The Roach resurrection

The delivery is 80.3 miles per hour, and Chris Woakes, England’s No. 9, pulls it like he’s facing a middle-aged England pro. It flies to the boundary. Next ball has some extra effort, it tails away late, and it takes the edge, but bounces before it reaches slip.

Kemar Roach puts his hands on his hips and looks towards nowhere; it’s not the first time he’s done that this series, or over the last few years. Like an embittered office worker who is staring out the window after another workplace disappointment.
There was a time when everything looked so effortless for Roach. From the moment he arrived in Tests he seemed destined for a great career. He was fast, and not inconsistently fast, not showy fast, but continually properly fast, and easy fast.

His run up was like poetry; there was no jerkiness, he wasn’t trying too hard, it was just an ever increasing jog into the crease finishing with 90 miles an hour (145kph) – and beyond – deliveries. He came close to the stumps, his wrist looked great, it was a teen dream action. Big chain flapping, top speed, and also sideways movement.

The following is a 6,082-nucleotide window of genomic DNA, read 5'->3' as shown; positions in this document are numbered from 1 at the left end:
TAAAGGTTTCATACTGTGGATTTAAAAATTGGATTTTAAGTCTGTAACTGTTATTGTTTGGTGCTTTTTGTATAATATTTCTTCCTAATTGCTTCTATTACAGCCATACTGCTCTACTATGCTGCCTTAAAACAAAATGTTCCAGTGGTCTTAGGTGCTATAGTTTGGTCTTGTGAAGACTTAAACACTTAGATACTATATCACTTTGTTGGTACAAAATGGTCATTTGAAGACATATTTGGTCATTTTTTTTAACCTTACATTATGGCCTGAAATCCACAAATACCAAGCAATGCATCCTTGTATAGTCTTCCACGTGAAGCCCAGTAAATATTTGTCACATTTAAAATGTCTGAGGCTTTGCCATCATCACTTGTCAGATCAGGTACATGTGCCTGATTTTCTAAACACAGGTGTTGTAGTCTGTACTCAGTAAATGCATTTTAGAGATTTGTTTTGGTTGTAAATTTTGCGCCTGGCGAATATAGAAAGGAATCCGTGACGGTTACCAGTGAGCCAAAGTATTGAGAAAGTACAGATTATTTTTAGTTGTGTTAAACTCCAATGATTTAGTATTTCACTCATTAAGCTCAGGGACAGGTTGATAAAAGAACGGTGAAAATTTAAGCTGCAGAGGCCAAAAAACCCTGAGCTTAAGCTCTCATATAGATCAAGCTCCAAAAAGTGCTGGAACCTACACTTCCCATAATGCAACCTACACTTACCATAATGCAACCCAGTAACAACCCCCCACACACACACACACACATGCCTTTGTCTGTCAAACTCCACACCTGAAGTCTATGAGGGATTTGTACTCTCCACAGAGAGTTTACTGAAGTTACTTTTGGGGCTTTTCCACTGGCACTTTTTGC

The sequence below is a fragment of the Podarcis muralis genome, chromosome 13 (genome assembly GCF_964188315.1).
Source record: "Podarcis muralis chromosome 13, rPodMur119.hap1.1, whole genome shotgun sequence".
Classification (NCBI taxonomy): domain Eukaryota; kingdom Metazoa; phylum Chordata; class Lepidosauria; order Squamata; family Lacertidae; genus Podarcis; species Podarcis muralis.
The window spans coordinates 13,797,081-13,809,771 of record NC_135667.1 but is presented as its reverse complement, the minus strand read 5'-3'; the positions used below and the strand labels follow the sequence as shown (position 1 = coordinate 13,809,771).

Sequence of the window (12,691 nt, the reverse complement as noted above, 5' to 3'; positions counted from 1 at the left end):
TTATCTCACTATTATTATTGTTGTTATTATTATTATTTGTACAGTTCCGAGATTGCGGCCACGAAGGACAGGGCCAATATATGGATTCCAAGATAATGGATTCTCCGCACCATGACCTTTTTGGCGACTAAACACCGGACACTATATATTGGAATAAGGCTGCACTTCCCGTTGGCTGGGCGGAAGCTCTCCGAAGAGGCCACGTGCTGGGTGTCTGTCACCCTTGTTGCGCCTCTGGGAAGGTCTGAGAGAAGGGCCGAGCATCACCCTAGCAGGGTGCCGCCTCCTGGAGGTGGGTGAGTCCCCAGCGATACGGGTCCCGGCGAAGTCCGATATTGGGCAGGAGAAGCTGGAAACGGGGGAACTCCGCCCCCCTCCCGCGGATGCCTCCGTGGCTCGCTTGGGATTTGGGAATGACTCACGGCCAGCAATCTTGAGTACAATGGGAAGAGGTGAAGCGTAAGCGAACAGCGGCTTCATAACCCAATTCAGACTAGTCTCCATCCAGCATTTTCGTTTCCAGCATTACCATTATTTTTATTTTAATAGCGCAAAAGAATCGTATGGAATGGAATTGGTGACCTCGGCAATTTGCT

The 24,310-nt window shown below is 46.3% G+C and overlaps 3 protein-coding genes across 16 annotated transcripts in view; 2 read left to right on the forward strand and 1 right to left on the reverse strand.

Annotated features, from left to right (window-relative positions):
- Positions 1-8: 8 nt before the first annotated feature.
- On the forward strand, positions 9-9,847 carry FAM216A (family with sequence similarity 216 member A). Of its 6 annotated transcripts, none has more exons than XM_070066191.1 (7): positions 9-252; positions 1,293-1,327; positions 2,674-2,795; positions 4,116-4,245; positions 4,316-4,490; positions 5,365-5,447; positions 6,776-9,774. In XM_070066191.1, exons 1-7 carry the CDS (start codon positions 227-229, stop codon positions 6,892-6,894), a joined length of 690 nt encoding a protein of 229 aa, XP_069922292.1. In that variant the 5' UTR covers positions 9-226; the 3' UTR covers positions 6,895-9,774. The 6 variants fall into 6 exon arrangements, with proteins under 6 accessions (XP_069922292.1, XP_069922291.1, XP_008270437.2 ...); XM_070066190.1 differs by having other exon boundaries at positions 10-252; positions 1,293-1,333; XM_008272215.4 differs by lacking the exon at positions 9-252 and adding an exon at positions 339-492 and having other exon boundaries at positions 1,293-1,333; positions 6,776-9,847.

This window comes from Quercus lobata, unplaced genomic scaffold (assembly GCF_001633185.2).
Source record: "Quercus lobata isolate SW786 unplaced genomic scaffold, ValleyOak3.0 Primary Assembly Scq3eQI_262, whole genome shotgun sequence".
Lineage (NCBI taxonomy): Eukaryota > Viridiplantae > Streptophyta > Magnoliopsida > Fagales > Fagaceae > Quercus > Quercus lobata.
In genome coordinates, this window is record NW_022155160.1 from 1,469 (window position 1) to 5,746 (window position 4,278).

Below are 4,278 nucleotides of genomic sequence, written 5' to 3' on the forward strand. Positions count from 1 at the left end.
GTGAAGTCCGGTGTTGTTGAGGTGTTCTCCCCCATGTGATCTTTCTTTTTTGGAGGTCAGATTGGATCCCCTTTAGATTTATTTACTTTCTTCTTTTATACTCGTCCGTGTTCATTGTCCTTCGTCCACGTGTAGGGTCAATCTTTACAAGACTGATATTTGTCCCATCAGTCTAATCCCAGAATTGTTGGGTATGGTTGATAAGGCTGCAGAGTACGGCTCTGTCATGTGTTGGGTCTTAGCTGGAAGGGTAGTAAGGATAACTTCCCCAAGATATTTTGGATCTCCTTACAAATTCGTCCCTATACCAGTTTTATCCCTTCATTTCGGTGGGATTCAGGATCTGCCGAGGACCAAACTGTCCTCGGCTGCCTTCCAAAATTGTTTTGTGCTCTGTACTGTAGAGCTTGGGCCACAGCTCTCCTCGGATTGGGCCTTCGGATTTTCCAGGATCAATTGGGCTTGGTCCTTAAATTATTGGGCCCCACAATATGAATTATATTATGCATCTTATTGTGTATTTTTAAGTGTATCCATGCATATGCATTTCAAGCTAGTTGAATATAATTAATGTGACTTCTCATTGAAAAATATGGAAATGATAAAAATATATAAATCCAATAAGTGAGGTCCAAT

He looked like a 400 Test wicket player.

And he bowled like he believed it. This was a man who took on Ricky Ponting with the short ball, and won. Not through a catch on the boundary, or a pull shot smashed to mid wicket, Kemar Roach sent Ricky Ponting off the field, and into a hospital, after he slammed him on the arm. Ponting doesn’t do pain, to even admit that he was hurt was a huge thing, but to be retired hurt to go to a hospital, that’s massive.